The Flip on the Fourth | My Family Travels
The Flipped Raft, with the Hole We Flipped In Behind It
The Beginning of our Adventure

On mile 17.1 of the Colorado River is House Rock rapid, a class 4. This rapid has two holes, a small one left of center at the top, and a much larger one directly center at the bottom after a bend. There’s a clear line down the rapid, and after scouting, we climbed back into the boat, buckling on helmets and zipping up lifejackets, praying for the best.

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My dad maneuvers the raft to the right edge of the river, and we start down. The water is moving slow, but as we near the head of the rapid, it picks up, bringing the raft along with it. I clutch the strap nearest me, and hunker down, willing the raft to move. My dad strains at the oars, trying to aim the boat. The water is speeding along, bringing us closer to the hole. With a grunt, Dad pulls one last stroke, and the raft misses the first hole by mere inches. We breathe a sigh of relief, but it’s not over yet. The final hole is much larger, and it’s looming ever closer. The water yanks us along directly towards the mouth of the beast. My dad is pulling with all his might, yet he’s only able to desperately turn us to face it head on as a last ditch attempt, the best of bad options. My mother screams “Perfect!” just as the wave hits us.

I’m shoved to the side by the force of the water as the raft flips, bringing us down with it. The water is frigid, shocking me into movement. My head hits the bottom of the raft, and I reach up, feeling the raft. I’m being buffeted by waves on all sides, and not knowing which way is which, I pick a direction, praying I’m not swimming in circles, doomed to die. I bump along, water yanking me in every direction. Just when I think I should turn around, my head pops out. Immediately, I gasp. Seeing only white froth, I am barely able to catch another breath before something runs me over, pushing me back down into the water. I bob back up, grabbing another breath as a wave knocks into me, covering me with its icy fingers. Spinning along, I try swimming, but the water is frigid, and my muscles barely move. Remembering the safety briefing, I push out with my legs, barely moving for the shore. I have less than ten minutes before my body shuts down from the cold, and who knows how long I’ve already been in the water. My right arm was broken earlier and can’t move, but I try dog paddling with my left, to little avail. I don’t know where my family is, but I will live.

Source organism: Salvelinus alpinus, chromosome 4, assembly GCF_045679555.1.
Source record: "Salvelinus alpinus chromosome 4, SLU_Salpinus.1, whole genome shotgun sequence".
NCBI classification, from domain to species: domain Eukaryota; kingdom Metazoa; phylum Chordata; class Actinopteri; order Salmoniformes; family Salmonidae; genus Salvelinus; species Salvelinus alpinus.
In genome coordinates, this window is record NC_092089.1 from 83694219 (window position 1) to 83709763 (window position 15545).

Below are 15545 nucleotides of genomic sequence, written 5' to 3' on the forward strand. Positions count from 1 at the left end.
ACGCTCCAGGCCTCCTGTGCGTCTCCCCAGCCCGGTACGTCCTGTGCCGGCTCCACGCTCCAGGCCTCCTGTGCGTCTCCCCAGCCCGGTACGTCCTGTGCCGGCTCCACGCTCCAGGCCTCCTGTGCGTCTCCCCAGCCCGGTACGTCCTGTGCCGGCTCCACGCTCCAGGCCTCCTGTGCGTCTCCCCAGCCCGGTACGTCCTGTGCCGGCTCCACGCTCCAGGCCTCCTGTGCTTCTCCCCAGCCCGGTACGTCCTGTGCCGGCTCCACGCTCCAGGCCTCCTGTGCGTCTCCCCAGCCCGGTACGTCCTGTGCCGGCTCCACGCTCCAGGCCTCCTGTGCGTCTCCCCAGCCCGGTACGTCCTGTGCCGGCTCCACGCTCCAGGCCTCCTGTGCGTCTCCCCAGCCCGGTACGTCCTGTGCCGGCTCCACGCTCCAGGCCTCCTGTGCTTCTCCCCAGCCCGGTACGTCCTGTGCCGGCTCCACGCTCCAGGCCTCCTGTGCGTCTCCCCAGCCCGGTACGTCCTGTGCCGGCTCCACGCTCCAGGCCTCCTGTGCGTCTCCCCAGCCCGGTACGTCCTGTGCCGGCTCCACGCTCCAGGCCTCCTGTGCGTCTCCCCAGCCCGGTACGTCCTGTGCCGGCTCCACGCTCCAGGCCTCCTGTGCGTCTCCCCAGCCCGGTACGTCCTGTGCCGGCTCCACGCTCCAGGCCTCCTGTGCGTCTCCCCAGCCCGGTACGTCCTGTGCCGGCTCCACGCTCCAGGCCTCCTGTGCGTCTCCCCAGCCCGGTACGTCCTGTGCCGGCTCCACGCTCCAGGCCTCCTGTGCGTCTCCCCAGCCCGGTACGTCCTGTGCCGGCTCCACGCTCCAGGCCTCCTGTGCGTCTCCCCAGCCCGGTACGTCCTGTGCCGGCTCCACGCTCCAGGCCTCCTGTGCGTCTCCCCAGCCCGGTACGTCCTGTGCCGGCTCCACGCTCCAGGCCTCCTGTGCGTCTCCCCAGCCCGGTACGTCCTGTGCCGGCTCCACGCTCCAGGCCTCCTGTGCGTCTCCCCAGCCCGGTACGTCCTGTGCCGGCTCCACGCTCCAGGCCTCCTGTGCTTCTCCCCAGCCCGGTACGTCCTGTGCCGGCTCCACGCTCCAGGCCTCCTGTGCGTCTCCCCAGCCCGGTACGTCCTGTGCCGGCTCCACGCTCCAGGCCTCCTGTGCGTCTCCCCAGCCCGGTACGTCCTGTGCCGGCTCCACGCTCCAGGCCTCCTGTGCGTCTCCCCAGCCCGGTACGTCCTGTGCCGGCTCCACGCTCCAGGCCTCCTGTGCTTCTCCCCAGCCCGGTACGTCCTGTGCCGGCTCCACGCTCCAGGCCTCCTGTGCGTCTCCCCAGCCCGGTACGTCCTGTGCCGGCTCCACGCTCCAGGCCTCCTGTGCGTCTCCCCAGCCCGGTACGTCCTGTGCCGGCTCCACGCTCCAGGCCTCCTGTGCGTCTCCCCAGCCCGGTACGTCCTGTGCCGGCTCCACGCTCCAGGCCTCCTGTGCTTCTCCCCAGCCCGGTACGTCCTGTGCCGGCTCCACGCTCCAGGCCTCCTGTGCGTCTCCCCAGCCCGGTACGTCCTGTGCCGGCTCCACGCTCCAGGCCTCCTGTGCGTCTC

I’m out of the worst of the wave train, but this is the Colorado, and the current is strong. It’s tugging me along quickly, and I’m practically powerless to resist. From the shore, my mom starts yelling, “Swim, Emily! Swim!” Hearing another rapid downstream, I kick harder. I doggedly swim on, wanting desperately to be warm again, and painstakingly reach the shore. The boulders surrounding me are slippery, and I’m shaking from cold and fear. I can barely grasp the nearest rock, scrambling to move into warmer air. My extremities are numb and my legs are seizing up. Teeth chattering, I pull myself up, the water reluctantly loosening me from its grip. Once stable, I take hold of my surroundings. Seeing my family safe on the shore, I relax. We are cold, shaken and fearful, but we are alive.

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